F1 – Spanish GP – Race
Hola, MiniFans! We’re back yet again, this time to celebrate the 30th Spanish GP celebrated in the Circuit of Barcelona-Catalunya. Tyres will likely be key in a race where Verstappen is yet again the anti-Mercedes hope and Racing Point have seemingly finally settled in their place right in between the Red Bulls, but have yet to prove that dominance over Ferrari and the rest of the midfield.
A terrible start by Bottas gave us the spark that we needed in order to be hopeful. Verstappen and Stroll overtook him easily and Bottas got stuck between both Racing Point cars in the action that stuck out the most in the first couple of laps. Stroll’s great control of the clutch gave him an advantage for a little while, but Bottas would soon regain third place. Hamilton’s fear of blistering and tyre failure after the last two races was crystal clear in the slow pace he set, conserving them but risking wild strategies by other drivers and teams due to it. That was at least until he picked up his pace and started setting fastest laps, something not too difficult for him to do even not giving his all, and leaving Verstappen stranded.
The used soft tyres weren’t falling apart, a frustrating aspect to those who, out of the top ten, had chosen to kick off with new mediums. The surprising exception to this was Verstappen, who made it known he was struggling and his team decided to try the hards, a tyre no one had liked and some had even equated to driving on ice during Friday’s practices, on his teammate to try and see whether the compound had improved and if they could risk a one stop strategy with their first driver. The Dutch driver kept complaining on radio until he was finally allowed to pit once he would not lose a position to Stroll. Mediums were mounted on most cars, the biggest exception being Sainz, who got another set of soft tyres to try and overtake Albon on track, as it looked like he would go for just one stop.
Almost halfway through the race, it was time for Stroll to make his first pit stop and sack his softs, all while Sainz managed to overtake Albon after some struggle. The last of the cars that started on softs soon followed suit, only leaving the Renaults without changing tyres, but it seemed as if they’d be shooting for a one-stop strategy due to having started with mediums. When it seemed that everything was mostly settled, rain was reported close to the circuit and was expected to hit the track during the last laps of the race. While everyone was still sceptical about the possible rain, Leclerc’s car seemingly stopped and hinted at a safety car, but the Monegasque driver was able to bring the car back to the boxes.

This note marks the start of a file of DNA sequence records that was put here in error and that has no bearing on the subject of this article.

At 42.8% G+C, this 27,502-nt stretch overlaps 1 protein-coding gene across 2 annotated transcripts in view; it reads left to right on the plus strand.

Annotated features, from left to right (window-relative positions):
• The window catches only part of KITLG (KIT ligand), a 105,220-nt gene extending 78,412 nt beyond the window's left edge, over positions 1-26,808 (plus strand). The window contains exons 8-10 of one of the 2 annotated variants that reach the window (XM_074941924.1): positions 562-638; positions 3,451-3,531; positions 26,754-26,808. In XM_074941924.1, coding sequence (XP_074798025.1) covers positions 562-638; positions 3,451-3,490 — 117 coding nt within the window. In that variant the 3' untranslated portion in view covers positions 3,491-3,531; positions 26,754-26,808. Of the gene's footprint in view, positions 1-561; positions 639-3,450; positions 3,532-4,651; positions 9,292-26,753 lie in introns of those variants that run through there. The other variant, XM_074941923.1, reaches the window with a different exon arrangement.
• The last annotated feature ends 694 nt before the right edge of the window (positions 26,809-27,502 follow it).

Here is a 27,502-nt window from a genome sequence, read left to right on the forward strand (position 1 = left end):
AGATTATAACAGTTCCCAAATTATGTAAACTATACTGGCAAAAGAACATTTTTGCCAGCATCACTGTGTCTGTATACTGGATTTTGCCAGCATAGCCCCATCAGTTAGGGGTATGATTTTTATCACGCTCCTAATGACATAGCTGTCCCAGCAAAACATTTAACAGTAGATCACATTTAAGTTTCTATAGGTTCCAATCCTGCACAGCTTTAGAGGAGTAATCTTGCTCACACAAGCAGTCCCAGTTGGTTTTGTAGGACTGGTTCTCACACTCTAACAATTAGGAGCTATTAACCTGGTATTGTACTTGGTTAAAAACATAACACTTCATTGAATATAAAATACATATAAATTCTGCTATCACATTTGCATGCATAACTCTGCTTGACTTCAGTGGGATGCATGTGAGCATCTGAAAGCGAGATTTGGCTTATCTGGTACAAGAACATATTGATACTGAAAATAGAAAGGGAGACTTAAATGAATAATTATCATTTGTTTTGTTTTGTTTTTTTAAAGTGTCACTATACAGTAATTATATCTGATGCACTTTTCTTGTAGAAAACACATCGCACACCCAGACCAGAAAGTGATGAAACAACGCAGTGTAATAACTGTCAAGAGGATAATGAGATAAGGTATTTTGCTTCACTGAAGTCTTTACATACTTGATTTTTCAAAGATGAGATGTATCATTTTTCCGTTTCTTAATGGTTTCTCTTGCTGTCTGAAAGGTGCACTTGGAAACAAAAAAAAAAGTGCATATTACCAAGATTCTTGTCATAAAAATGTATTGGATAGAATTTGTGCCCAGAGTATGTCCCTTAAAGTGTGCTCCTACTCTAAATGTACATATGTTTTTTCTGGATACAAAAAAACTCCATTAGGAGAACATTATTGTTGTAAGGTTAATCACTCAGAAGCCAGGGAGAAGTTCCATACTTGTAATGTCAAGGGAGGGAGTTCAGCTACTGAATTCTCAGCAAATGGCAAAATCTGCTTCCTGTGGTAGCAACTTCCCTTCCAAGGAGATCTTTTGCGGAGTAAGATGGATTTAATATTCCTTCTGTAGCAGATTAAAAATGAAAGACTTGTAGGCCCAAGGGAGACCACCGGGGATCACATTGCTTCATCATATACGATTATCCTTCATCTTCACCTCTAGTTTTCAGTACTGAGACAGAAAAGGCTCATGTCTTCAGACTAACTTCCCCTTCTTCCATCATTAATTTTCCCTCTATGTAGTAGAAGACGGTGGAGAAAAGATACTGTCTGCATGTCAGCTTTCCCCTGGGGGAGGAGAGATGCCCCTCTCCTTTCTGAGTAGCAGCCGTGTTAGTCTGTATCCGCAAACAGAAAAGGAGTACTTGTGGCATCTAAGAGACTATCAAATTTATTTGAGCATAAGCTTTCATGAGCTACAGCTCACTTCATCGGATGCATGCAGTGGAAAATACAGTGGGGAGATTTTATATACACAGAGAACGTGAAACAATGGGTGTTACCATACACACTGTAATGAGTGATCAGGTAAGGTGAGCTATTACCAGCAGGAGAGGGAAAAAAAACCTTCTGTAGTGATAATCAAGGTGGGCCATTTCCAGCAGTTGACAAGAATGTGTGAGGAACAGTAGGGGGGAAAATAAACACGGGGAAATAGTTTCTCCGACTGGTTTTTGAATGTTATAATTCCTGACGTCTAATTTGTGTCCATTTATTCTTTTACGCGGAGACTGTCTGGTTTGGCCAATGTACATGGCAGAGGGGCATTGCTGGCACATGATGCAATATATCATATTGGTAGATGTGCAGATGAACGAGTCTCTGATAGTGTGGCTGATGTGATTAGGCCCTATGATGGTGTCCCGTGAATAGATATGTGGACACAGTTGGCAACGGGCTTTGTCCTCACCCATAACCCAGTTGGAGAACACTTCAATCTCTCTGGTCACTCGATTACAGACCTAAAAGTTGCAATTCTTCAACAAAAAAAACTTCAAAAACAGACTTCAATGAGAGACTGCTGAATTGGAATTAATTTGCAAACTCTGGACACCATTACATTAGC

As the threat of rain dissipated, those on a two-stop strategy changed their tyres for the second time without any incident, the only close call being Sainz barely making it out in front of Albon and fighting tooth and nail for his place. Meanwhile, Vettel and Ferrari risked not doing any more stops while still using softs to try and make it to the end of the race and both Pérez and Kvyat landed themselves in an investigation for ignoring blue flags, each getting a five second penalty for their infringement of the rules. As the penalties were dished out, Vettel could be seen struggling, losing a place to Stroll and his gap to Sainz getting smaller in every lap that went by. A scolding over the radio from Raikkonen to Grosjean later, the cameras cut to the battle between a Spaniard and a German, which was over almost as soon as it started. One last quick stop for Bottas in order to defend his fastest lap, if necessary, gave us the last actions of the Grand Prix.
In the beginning, it almost seemed as if Versappen would be able to, yet again, contest the reign of Mercedes, but he could only beat one of them thanks to his brawn in the first corners. The looming threat of rain once again didn’t come true, leaving fans longing for it as they witnessed Vettel managing to defend from Albon with his almost forty-lap old soft tyres basically down to the canvas while his teammate had to retire due to mechanical problems. Racing Point finally finished in the place they should have been during the whole season, right behind the top dogs. Carlos Sainz gave his all in his home Grand Prix and fiercely fought for his sixth place, as Renault disappointed again and Albon showed that the Red Bull car is only driveable by his teammate. We now head to a weekend free of racing only to come back to a triple header of very well loved circuits, which will kick off with Spa.